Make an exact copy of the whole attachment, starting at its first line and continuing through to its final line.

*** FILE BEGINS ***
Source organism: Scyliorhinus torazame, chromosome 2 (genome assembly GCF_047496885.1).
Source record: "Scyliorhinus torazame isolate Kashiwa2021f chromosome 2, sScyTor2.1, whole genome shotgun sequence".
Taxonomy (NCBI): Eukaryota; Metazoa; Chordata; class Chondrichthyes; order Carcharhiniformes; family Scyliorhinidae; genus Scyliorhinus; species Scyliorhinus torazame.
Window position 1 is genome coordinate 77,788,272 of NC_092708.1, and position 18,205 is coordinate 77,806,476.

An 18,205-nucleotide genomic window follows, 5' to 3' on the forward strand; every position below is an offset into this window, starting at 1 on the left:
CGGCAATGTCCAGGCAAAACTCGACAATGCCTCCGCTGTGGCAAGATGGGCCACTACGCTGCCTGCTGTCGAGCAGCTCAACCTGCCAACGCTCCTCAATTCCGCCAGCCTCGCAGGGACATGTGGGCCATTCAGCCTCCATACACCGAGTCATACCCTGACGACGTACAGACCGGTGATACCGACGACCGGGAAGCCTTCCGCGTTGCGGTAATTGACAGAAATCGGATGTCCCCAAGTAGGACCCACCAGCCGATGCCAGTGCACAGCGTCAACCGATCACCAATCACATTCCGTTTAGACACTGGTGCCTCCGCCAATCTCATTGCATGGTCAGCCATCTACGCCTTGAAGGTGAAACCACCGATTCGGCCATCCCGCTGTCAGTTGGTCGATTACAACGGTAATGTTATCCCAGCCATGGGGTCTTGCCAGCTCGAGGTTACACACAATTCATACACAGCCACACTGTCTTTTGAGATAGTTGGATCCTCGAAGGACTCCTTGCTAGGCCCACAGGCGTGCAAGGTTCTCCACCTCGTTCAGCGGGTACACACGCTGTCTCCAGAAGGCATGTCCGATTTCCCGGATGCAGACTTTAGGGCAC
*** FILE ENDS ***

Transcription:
Source organism: Scyliorhinus torazame, chromosome 2 (genome assembly GCF_047496885.1).
Source record: "Scyliorhinus torazame isolate Kashiwa2021f chromosome 2, sScyTor2.1, whole genome shotgun sequence".
Taxonomy (NCBI): Eukaryota; Metazoa; Chordata; class Chondrichthyes; order Carcharhiniformes; family Scyliorhinidae; genus Scyliorhinus; species Scyliorhinus torazame.
Window position 1 is genome coordinate 77,788,272 of NC_092708.1, and position 18,205 is coordinate 77,806,476.

An 18,205-nucleotide genomic window follows, 5' to 3' on the forward strand; every position below is an offset into this window, starting at 1 on the left:
CGGCAATGTCCAGGCAAAACTCGACAATGCCTCCGCTGTGGCAAGATGGGCCACTACGCTGCCTGCTGTCGAGCAGCTCAACCTGCCAACGCTCCTCAATTCCGCCAGCCTCGCAGGGACATGTGGGCCATTCAGCCTCCATACACCGAGTCATACCCTGACGACGTACAGACCGGTGATACCGACGACCGGGAAGCCTTCCGCGTTGCGGTAATTGACAGAAATCGGATGTCCCCAAGTAGGACCCACCAGCCGATGCCAGTGCACAGCGTCAACCGATCACCAATCACATTCCGTTTAGACACTGGTGCCTCCGCCAATCTCATTGCATGGTCAGCCATCTACGCCTTGAAGGTGAAACCACCGATTCGGCCATCCCGCTGTCAGTTGGTCGATTACAACGGTAATGTTATCCCAGCCATGGGGTCTTGCCAGCTCGAGGTTACACACAATTCATACACAGCCACACTGTCTTTTGAGATAGTTGGATCCTCGAAGGACTCCTTGCTAGGCCCACAGGCGTGCAAGGTTCTCCACCTCGTTCAGCGGGTACACACGCTGTCTCCAGAAGGCATGTCCGATTTCCCGGATGCAGACTTTAGGGCAC